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US4038453A - Leader strip for motion picture film - Google Patents

Leader strip for motion picture film Download PDF

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Publication number
US4038453A
US4038453A US05613719 US61371975A US4038453A US 4038453 A US4038453 A US 4038453A US 05613719 US05613719 US 05613719 US 61371975 A US61371975 A US 61371975A US 4038453 A US4038453 A US 4038453A
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gum
film
strip
percent
leader
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US05613719
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Thomas J. Loran
Virgil R. Friebel
Robert P. Pardee
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Ball Brothers Research Corp
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Ball Brothers Research Corp
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    • GPHYSICS
    • G03PHOTOGRAPHY; CINEMATOGRAPHY; ELECTROGRAPHY; HOLOGRAPHY
    • G03CPHOTOSENSITIVE MATERIALS FOR PHOTOGRAPHIC PURPOSES; PHOTOGRAPHIC PROCESSES, e.g. CINE, X-RAY, COLOUR, STEREO-PHOTOGRAPHIC PROCESSES; AUXILIARY PROCESSES IN PHOTOGRAPHY
    • G03C11/00Auxiliary processes in photography
    • G03C11/06Smoothing; Renovating; Roughening; Matting; Cleaning; Lubricating; Flame-retardant treatments
    • GPHYSICS
    • G03PHOTOGRAPHY; CINEMATOGRAPHY; ELECTROGRAPHY; HOLOGRAPHY
    • G03CPHOTOSENSITIVE MATERIALS FOR PHOTOGRAPHIC PURPOSES; PHOTOGRAPHIC PROCESSES, e.g. CINE, X-RAY, COLOUR, STEREO-PHOTOGRAPHIC PROCESSES; AUXILIARY PROCESSES IN PHOTOGRAPHY
    • G03C5/00Photographic processes or agents therefor; Regeneration of such processing agents
    • G03C5/12Cinematrographic processes of taking pictures or printing
    • YGENERAL TAGGING OF NEW TECHNOLOGICAL DEVELOPMENTS; GENERAL TAGGING OF CROSS-SECTIONAL TECHNOLOGIES SPANNING OVER SEVERAL SECTIONS OF THE IPC; TECHNICAL SUBJECTS COVERED BY FORMER USPC CROSS-REFERENCE ART COLLECTIONS [XRACs] AND DIGESTS
    • Y10TECHNICAL SUBJECTS COVERED BY FORMER USPC
    • Y10STECHNICAL SUBJECTS COVERED BY FORMER USPC CROSS-REFERENCE ART COLLECTIONS [XRACs] AND DIGESTS
    • Y10S430/00Radiation imagery chemistry: process, composition, or product thereof
    • Y10S430/135Cine film
    • YGENERAL TAGGING OF NEW TECHNOLOGICAL DEVELOPMENTS; GENERAL TAGGING OF CROSS-SECTIONAL TECHNOLOGIES SPANNING OVER SEVERAL SECTIONS OF THE IPC; TECHNICAL SUBJECTS COVERED BY FORMER USPC CROSS-REFERENCE ART COLLECTIONS [XRACs] AND DIGESTS
    • Y10TECHNICAL SUBJECTS COVERED BY FORMER USPC
    • Y10TTECHNICAL SUBJECTS COVERED BY FORMER US CLASSIFICATION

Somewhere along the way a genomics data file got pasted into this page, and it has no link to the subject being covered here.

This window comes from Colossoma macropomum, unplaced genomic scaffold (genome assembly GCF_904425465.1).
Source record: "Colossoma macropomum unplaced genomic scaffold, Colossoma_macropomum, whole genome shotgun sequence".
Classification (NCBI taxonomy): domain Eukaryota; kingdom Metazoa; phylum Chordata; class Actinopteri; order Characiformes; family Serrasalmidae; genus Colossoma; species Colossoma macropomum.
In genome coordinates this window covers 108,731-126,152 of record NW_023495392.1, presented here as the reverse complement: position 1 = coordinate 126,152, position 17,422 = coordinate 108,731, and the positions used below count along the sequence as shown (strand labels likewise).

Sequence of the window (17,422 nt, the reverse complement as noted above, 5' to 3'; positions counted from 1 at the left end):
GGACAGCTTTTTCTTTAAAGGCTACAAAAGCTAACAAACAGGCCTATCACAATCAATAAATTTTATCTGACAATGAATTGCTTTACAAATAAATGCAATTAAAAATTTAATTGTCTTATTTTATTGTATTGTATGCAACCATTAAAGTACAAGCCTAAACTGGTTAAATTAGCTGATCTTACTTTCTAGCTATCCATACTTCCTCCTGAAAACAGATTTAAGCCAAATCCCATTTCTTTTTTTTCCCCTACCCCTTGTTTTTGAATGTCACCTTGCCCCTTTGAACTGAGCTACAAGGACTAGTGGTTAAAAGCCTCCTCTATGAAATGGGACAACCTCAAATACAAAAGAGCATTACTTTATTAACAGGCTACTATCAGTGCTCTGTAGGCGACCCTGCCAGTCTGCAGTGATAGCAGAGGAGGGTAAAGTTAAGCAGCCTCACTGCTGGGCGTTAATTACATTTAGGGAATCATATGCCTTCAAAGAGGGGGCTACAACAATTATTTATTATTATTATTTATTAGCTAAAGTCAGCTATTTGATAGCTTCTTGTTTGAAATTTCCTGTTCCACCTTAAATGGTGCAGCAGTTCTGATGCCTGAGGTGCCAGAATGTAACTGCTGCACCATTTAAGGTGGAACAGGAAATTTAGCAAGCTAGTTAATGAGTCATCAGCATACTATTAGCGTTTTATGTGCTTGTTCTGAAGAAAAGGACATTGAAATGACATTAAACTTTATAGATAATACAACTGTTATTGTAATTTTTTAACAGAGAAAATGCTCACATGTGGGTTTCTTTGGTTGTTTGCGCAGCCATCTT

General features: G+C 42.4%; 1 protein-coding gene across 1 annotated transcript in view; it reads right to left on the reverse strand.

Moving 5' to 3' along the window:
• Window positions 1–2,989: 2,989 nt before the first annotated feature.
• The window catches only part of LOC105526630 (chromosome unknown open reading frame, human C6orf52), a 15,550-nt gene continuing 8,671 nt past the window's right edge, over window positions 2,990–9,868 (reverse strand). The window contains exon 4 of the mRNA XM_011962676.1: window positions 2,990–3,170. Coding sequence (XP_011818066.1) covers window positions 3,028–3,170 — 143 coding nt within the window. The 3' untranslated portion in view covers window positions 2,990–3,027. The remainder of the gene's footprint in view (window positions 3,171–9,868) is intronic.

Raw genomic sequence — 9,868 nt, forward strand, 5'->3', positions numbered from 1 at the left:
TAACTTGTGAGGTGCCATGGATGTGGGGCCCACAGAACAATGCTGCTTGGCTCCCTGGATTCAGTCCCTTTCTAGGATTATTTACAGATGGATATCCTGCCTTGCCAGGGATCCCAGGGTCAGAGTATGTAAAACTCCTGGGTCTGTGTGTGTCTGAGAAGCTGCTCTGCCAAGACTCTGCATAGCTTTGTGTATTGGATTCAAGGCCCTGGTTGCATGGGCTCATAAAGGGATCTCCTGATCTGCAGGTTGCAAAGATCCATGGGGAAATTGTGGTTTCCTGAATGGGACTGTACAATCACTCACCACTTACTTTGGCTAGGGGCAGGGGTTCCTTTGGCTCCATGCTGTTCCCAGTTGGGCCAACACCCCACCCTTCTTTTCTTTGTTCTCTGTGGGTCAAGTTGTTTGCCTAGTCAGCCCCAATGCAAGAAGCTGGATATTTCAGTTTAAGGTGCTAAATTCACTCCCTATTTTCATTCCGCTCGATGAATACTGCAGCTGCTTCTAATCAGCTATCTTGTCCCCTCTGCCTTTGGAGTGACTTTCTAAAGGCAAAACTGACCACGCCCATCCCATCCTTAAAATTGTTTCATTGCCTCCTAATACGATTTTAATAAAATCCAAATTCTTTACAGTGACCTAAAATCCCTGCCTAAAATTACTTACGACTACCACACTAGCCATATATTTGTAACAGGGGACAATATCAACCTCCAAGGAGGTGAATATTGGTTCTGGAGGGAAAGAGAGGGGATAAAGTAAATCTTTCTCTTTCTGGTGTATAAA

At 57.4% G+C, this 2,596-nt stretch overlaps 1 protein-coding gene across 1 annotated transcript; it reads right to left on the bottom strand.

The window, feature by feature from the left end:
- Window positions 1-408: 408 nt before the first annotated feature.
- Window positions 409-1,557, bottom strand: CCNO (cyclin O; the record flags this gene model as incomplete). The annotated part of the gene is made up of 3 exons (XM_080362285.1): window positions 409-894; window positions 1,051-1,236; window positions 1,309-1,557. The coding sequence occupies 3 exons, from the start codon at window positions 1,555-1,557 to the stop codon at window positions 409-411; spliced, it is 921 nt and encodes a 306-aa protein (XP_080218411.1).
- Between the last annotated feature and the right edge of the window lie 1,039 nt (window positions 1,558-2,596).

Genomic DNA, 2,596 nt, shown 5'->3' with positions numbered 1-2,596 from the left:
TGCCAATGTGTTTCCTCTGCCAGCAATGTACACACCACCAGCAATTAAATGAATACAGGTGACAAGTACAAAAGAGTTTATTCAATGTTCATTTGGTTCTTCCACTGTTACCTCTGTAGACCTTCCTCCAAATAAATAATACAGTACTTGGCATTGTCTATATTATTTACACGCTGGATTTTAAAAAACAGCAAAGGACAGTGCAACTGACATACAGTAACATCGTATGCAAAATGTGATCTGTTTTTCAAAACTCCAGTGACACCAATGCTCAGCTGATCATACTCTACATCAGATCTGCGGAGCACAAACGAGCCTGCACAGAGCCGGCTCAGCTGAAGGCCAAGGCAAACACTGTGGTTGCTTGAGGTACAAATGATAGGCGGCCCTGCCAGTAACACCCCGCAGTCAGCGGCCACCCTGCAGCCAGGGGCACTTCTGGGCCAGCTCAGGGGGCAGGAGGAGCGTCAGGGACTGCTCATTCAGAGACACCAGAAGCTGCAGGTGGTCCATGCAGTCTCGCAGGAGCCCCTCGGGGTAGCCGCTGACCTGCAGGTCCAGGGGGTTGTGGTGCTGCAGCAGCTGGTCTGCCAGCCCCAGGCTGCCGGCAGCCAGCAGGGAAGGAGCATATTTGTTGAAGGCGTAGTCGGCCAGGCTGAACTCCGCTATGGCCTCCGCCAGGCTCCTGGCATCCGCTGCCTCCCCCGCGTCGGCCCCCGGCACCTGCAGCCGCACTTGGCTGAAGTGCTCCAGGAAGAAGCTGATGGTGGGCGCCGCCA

• Y10T428/00Stock material or miscellaneous articles
    • Y10T428/25Web or sheet containing structurally defined element or component and including a second component containing structurally defined particles
    • Y10T428/252Glass or ceramic [i.e., fired or glazed clay, cement, etc.] [porcelain, quartz, etc.]
    • YGENERAL TAGGING OF NEW TECHNOLOGICAL DEVELOPMENTS; GENERAL TAGGING OF CROSS-SECTIONAL TECHNOLOGIES SPANNING OVER SEVERAL SECTIONS OF THE IPC; TECHNICAL SUBJECTS COVERED BY FORMER USPC CROSS-REFERENCE ART COLLECTIONS [XRACs] AND DIGESTS
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    • Y10T428/25Web or sheet containing structurally defined element or component and including a second component containing structurally defined particles
    • Y10T428/254Polymeric or resinous material
    • YGENERAL TAGGING OF NEW TECHNOLOGICAL DEVELOPMENTS; GENERAL TAGGING OF CROSS-SECTIONAL TECHNOLOGIES SPANNING OVER SEVERAL SECTIONS OF THE IPC; TECHNICAL SUBJECTS COVERED BY FORMER USPC CROSS-REFERENCE ART COLLECTIONS [XRACs] AND DIGESTS
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    • Y10T428/26Web or sheet containing structurally defined element or component, the element or component having a specified physical dimension
    • Y10T428/263Coating layer not in excess of 5 mils thick or equivalent
    • Y10T428/264Up to 3 mils
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    • Y10T428/263Coating layer not in excess of 5 mils thick or equivalent
    • Y10T428/264Up to 3 mils
    • Y10T428/2651 mil or less
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    • Y10T428/31587Hydrocarbon polymer [polyethylene, polybutadiene, etc.]
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    • YGENERAL TAGGING OF NEW TECHNOLOGICAL DEVELOPMENTS; GENERAL TAGGING OF CROSS-SECTIONAL TECHNOLOGIES SPANNING OVER SEVERAL SECTIONS OF THE IPC; TECHNICAL SUBJECTS COVERED BY FORMER USPC CROSS-REFERENCE ART COLLECTIONS [XRACs] AND DIGESTS
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    • YGENERAL TAGGING OF NEW TECHNOLOGICAL DEVELOPMENTS; GENERAL TAGGING OF CROSS-SECTIONAL TECHNOLOGIES SPANNING OVER SEVERAL SECTIONS OF THE IPC; TECHNICAL SUBJECTS COVERED BY FORMER USPC CROSS-REFERENCE ART COLLECTIONS [XRACs] AND DIGESTS
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    • YGENERAL TAGGING OF NEW TECHNOLOGICAL DEVELOPMENTS; GENERAL TAGGING OF CROSS-SECTIONAL TECHNOLOGIES SPANNING OVER SEVERAL SECTIONS OF THE IPC; TECHNICAL SUBJECTS COVERED BY FORMER USPC CROSS-REFERENCE ART COLLECTIONS [XRACs] AND DIGESTS
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    • Y10T428/31891Where addition polymer is an ester or halide
    • YGENERAL TAGGING OF NEW TECHNOLOGICAL DEVELOPMENTS; GENERAL TAGGING OF CROSS-SECTIONAL TECHNOLOGIES SPANNING OVER SEVERAL SECTIONS OF THE IPC; TECHNICAL SUBJECTS COVERED BY FORMER USPC CROSS-REFERENCE ART COLLECTIONS [XRACs] AND DIGESTS
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    • Y10T428/31978Cellulosic next to another cellulosic
    • Y10T428/31986Regenerated or modified

Abstract